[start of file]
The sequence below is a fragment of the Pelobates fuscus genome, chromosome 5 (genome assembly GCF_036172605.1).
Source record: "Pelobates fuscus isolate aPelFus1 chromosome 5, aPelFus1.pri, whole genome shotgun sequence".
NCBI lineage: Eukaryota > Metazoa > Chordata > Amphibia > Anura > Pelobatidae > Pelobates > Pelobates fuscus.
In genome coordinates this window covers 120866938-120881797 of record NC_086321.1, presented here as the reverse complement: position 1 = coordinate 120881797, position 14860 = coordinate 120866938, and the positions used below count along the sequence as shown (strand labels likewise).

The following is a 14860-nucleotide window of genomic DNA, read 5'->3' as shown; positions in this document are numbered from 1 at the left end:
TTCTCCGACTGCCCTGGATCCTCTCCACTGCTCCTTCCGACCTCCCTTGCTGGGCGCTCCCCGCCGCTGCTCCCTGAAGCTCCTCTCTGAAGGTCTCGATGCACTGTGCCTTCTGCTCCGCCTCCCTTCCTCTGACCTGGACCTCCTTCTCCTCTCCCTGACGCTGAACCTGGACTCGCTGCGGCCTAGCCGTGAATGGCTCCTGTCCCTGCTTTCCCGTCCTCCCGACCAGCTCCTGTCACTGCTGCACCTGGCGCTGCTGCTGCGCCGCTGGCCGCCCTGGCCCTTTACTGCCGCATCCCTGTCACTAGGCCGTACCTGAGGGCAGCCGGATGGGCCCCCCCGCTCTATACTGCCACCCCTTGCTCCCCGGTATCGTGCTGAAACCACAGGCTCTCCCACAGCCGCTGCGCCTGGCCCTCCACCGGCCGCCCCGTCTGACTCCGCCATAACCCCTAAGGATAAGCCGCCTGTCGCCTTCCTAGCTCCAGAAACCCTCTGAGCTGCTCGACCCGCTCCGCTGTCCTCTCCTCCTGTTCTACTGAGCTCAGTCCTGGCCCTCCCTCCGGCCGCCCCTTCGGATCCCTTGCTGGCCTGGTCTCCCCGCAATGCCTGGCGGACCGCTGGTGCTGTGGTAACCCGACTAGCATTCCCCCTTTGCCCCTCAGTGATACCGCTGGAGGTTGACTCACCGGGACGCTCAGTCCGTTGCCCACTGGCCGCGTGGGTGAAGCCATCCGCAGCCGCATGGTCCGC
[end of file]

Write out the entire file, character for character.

The sequence below is a fragment of the Pelobates fuscus genome, chromosome 5 (genome assembly GCF_036172605.1).
Source record: "Pelobates fuscus isolate aPelFus1 chromosome 5, aPelFus1.pri, whole genome shotgun sequence".
NCBI lineage: Eukaryota > Metazoa > Chordata > Amphibia > Anura > Pelobatidae > Pelobates > Pelobates fuscus.
In genome coordinates this window covers 120866938-120881797 of record NC_086321.1, presented here as the reverse complement: position 1 = coordinate 120881797, position 14860 = coordinate 120866938, and the positions used below count along the sequence as shown (strand labels likewise).

The following is a 14860-nucleotide window of genomic DNA, read 5'->3' as shown; positions in this document are numbered from 1 at the left end:
TTCTCCGACTGCCCTGGATCCTCTCCACTGCTCCTTCCGACCTCCCTTGCTGGGCGCTCCCCGCCGCTGCTCCCTGAAGCTCCTCTCTGAAGGTCTCGATGCACTGTGCCTTCTGCTCCGCCTCCCTTCCTCTGACCTGGACCTCCTTCTCCTCTCCCTGACGCTGAACCTGGACTCGCTGCGGCCTAGCCGTGAATGGCTCCTGTCCCTGCTTTCCCGTCCTCCCGACCAGCTCCTGTCACTGCTGCACCTGGCGCTGCTGCTGCGCCGCTGGCCGCCCTGGCCCTTTACTGCCGCATCCCTGTCACTAGGCCGTACCTGAGGGCAGCCGGATGGGCCCCCCCGCTCTATACTGCCACCCCTTGCTCCCCGGTATCGTGCTGAAACCACAGGCTCTCCCACAGCCGCTGCGCCTGGCCCTCCACCGGCCGCCCCGTCTGACTCCGCCATAACCCCTAAGGATAAGCCGCCTGTCGCCTTCCTAGCTCCAGAAACCCTCTGAGCTGCTCGACCCGCTCCGCTGTCCTCTCCTCCTGTTCTACTGAGCTCAGTCCTGGCCCTCCCTCCGGCCGCCCCTTCGGATCCCTTGCTGGCCTGGTCTCCCCGCAATGCCTGGCGGACCGCTGGTGCTGTGGTAACCCGACTAGCATTCCCCCTTTGCCCCTCAGTGATACCGCTGGAGGTTGACTCACCGGGACGCTCAGTCCGTTGCCCACTGGCCGCGTGGGTGAAGCCATCCGCAGCCGCATGGTCCGC